At least one bidder has questioned aspects of the award of the consultancy framework

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The award of Scape’s £350m consultancy framework has been delayed after questions were raised from at least one of the unsuccessful bidders, Building has learned.

Multiple market sources previously informed Building the joint venture between Gleeds, Aecom and Pick Everard was being lined up for the four-year public sector framework.

The JV was said to have beaten off competition from the other five bidders - Mace, Turner & Townsend, Norse Group and the previous holder of its consultancy framework Faithful+Gould (F+G), who this time around teamed up with Arcadis, Bilfinger GVA and Grant Thornton to bid after Scape set a turnover threshold of £125m per annum for bidders.

However, market sources have now informed Building the F+G-led joint venture has raised queries over the award of the framework with one source adding they believed “there may be others”.

The same source said: “It’s in a period of questioning, questions like ‘why has it been marked that way?’ It’s a movable feast.”

This source added a legal challenge would be “a really strong” reaction but it could not be ruled out.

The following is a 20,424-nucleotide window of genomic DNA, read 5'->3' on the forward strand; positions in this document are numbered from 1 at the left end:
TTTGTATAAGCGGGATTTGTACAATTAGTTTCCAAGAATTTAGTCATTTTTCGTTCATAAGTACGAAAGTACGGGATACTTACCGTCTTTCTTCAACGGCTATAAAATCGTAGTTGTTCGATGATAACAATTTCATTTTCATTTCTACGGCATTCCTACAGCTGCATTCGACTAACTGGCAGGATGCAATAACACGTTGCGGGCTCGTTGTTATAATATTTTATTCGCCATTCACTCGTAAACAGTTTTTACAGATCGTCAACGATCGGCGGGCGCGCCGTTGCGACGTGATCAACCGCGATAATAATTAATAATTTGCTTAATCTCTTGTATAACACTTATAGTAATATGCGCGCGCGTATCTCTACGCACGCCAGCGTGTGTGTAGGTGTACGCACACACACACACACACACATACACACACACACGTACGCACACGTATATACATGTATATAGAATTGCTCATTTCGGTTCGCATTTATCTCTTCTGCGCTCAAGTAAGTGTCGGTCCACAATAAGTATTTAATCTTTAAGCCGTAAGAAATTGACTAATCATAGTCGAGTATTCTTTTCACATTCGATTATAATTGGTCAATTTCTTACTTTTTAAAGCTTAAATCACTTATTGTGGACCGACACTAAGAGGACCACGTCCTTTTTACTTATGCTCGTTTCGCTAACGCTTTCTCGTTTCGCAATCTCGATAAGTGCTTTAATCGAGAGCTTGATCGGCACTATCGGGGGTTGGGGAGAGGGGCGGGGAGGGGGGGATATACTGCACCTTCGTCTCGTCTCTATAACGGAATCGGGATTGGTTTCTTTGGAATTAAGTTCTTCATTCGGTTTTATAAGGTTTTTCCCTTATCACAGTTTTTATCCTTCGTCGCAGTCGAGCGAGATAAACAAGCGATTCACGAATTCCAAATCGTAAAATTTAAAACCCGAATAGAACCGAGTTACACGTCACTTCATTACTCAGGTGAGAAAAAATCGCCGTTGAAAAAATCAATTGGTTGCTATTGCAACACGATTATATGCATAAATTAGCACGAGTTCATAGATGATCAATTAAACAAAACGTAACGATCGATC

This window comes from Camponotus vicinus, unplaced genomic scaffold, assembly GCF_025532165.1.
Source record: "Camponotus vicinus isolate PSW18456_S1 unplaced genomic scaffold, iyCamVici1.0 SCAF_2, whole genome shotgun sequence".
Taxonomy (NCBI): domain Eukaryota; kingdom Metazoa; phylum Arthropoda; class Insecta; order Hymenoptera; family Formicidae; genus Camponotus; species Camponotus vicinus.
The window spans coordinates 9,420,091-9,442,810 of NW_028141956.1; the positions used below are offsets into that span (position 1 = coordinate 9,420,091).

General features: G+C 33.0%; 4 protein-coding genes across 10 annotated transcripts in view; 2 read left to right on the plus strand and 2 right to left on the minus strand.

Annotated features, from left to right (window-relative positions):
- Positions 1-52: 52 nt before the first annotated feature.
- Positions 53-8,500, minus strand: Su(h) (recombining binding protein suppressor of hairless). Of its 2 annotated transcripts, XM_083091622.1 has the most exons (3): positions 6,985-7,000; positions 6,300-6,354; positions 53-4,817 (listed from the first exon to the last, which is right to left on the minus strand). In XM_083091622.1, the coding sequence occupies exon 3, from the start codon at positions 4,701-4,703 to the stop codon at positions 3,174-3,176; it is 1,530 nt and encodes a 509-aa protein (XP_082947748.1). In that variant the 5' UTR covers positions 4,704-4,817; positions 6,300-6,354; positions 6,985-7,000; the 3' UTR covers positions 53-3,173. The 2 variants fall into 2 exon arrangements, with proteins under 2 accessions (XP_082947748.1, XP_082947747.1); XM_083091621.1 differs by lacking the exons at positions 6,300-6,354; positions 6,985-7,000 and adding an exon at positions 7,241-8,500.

Another source said bids for the framework “had cost a lot of money so it’s understandable people are raising questions”.

A spokesperson for Scape confirmed the standstill period had been extended: “The Alcatel [standstill] period for this framework has been extended. Scape Group is unable to provide further comment at this time.”

The F+G-led JV declined to comment. The JV between Gleeds, Aecom and Pick Everard and single bidders Turner & Townsend, Mace and Norse Group have been contacted for comment.

The four-year Built Environment Consultancy Services (BECS) framework will be open for use by all public sector clients and will cover project management, quantity surveying, architecture, engineering services and strategic asset management.

Scape describes the BECS framework as “new”, but it in effect replaces its existing Asset Management, Survey and Design Services framework, which is held by Faithful+Gould and expires at the end of this September.

Scape runs a number of frameworks and last week announced that its four-year major works framework, that is being re-procured, has increased its estimate value from £5.5bn to £7bn.

Unlike Scape’s existing major works agreement, held solely by Willmott Dixon, the latest version will be split into five lots and appoint a lead contractor to each one.

Meanwhile the other major public sector consultancy framework from the government’s buying arm, the Crown Commercial Service (CCS), has suffered repeated delays to its launch.

The £2.9bn flagship Project Management and Full Design Team Service framework had been expected to launch this month, but the CCS has now said it will go live next month after scrapping the international lots from the framework.

The Ministry of Defence instead is to procure a major international consultants framework, Building has learned.